A most enjoyable collection of Australian Sherlockian stories as edited and collected by Christopher Sequiera who is renowned internationally for his Holmes-related writings.
Sequiera’s published work includes poetry, prose, and comic-book scripts, including Pulse of Darkness, Rattlebone: The Pulp-Faced Detective and The Borderlander.
It is a selection from both established and emerging writers (better known names include Meg Keneally, Kerry Greenwood and Lucy Sussex).
Other writers include Kaaron Warren, , L.J.M. Owen, T.S.P. Sweeney, J. Scherpenhuizen, Will Schaefer, Robert Veld, Doug Elliott, Philip Cornell, Raymond Gates, Jason Franks, Narrelle M. Harris and Steve Cameron).
The writers imagine the famous detective duo in Australia in 1890, and visiting various locales in all the States and Territories from the outback desert, bush and city . It is not presented in chronological order per se.
Mention is made of Australian flora and fauna such as emus, koalas and platypus and Sherlockians will love the allusions to works in the Canon (eg The Lions Mane, The Dancing Men ) and Holmes’ interest in bee keeping , and hints of other long lost untold stories. Holmes and Watson experience a degree of culture shock at times, as they are challenged with seemingly baffling mysteries and cultural and geographical landscape with which they are unfamiliar (camels, heat and flies, sheep shearing and bushrangers for example).
Stories range from spooky shadows on cave walls, an abduction by a ‘demon’, the strange affair of reputedly the biggest man in Australia, an inexplicable drowning , an actor’s gruesome curtain call . the disappearance of a purloined Bunyip, and Irish bushrangers, and other unexpected plot twists ( a deadly poisonous tricked up ring for example). Even Irene Adler ( ‘ to Holmes she will always be The Woman’) makes an appearance.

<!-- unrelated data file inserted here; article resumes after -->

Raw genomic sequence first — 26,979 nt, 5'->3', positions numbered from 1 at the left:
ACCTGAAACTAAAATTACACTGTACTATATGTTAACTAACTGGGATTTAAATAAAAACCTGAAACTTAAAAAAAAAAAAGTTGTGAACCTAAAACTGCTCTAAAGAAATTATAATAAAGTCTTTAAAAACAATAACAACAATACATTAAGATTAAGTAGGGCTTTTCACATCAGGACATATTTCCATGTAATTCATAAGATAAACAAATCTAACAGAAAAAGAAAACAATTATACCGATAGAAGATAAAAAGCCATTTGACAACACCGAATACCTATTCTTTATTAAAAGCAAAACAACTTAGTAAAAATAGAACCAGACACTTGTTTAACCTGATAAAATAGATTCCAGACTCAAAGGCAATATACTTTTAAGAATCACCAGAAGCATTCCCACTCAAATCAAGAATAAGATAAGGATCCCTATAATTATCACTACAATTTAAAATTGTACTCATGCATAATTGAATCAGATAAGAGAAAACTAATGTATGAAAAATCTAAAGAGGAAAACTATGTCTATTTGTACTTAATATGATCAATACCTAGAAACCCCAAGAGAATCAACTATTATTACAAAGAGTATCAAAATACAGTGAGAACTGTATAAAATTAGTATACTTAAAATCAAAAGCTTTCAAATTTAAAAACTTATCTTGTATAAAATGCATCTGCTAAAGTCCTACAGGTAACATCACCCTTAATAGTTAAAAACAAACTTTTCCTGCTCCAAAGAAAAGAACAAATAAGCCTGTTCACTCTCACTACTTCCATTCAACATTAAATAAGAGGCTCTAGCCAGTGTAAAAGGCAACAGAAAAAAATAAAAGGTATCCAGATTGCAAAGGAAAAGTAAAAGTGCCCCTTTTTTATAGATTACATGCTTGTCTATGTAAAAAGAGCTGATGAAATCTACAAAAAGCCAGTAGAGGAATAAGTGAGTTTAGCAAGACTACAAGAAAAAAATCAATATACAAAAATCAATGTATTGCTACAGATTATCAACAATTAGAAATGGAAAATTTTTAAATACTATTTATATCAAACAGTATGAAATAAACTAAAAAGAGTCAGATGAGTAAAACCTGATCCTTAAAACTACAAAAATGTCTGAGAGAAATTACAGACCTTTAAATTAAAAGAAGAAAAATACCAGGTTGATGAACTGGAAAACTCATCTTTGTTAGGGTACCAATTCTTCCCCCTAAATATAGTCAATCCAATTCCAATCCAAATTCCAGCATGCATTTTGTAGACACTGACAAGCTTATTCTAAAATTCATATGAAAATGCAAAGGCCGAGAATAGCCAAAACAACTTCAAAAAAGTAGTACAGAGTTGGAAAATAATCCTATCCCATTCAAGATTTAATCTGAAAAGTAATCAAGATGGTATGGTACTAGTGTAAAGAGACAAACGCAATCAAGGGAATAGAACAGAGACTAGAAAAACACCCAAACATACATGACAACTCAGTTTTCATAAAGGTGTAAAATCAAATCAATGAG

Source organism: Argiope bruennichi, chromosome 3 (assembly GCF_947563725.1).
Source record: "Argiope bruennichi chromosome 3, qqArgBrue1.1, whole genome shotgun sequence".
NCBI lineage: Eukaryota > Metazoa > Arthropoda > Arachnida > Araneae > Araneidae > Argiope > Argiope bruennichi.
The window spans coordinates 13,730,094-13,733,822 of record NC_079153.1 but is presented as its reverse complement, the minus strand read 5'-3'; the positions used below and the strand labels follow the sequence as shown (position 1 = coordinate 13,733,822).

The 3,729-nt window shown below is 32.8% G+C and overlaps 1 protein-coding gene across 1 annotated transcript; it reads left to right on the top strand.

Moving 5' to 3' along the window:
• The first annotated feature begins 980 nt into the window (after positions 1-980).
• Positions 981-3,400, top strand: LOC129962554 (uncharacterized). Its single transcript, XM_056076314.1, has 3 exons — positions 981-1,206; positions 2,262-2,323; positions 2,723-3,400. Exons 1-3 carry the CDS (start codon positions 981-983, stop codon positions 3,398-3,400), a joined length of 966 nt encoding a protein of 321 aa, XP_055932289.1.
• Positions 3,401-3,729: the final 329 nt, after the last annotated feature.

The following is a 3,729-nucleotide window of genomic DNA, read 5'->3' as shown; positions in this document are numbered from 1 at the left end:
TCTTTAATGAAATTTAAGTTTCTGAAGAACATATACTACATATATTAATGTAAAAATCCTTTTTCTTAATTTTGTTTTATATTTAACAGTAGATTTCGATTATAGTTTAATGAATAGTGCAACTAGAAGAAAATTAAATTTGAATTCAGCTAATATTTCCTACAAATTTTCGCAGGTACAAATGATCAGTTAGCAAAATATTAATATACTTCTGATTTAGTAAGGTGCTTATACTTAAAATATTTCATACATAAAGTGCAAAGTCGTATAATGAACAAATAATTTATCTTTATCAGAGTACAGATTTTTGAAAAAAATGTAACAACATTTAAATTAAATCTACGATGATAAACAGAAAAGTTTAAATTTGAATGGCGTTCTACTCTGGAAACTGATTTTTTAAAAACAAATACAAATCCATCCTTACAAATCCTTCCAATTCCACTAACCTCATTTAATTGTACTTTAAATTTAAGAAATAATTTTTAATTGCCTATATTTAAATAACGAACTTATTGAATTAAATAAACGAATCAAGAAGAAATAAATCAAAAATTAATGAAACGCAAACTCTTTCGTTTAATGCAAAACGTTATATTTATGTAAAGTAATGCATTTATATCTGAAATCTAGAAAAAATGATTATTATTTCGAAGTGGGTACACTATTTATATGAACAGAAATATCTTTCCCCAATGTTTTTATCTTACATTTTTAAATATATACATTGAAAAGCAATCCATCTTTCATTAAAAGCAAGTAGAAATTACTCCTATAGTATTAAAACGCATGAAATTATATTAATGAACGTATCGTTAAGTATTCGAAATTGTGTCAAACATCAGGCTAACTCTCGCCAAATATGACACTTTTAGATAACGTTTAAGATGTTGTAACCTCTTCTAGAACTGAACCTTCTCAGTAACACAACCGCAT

It all brings a somewhat unconventional perspective to the Holmes ‘brand’ which will delight intrigue and will please , puzzle and entertain readers. Holmes with his excessive intelligence, is usually his rather aloof, infuriating , enigmatic self, saving telling Watson all he knows until the very last while Watson acting with the opaqueness of a sounding board, describes meeting various characters including fraudsters and Aussie police of varying ability. And Holmes goes swimming in one story, revealing yet another previously hidden talent!
What is also interesting is the way a couple of the stories examine the way the Chinese and Aboriginal First Peoples were regarded and treated at the time and also mention is made of the first female doctor in Australia, Emma Constance Stone .
It is a medium –to- large sized book, perhaps a little heavy coffee table book, beautifully illustrated (shades of The Strand Magazine and Beardsley’s Yellow Book perhaps?) by Philip Cornell, J. Scherpenhuizen and Marcelo Baez.There is an introduction by the Captain of the Sydney Passengers and Baker Street Irregular Bill Barnes as well as a forward by Sequiera.
There is a table of contents at the front with a list of the titles of all the stories (but no indication of the author – the author is listed on the first page of each story) and a most useful biographical information about each of the contributors at the back.
There are hints that more tales are lurking in the battered despatch box and the next book is eagerly awaited. This book will appeal not just to Sherlockians, who will have fun assessing how faithful the stories are to the original Canon, (and at this time of year it would make an excellent Christmas present) but to readers who enjoy Australiana , a good old-fashioned mystery story or historical fiction.
Published: November 2017
Imprint: Echo Publishing
Specs: 180 x 234 mm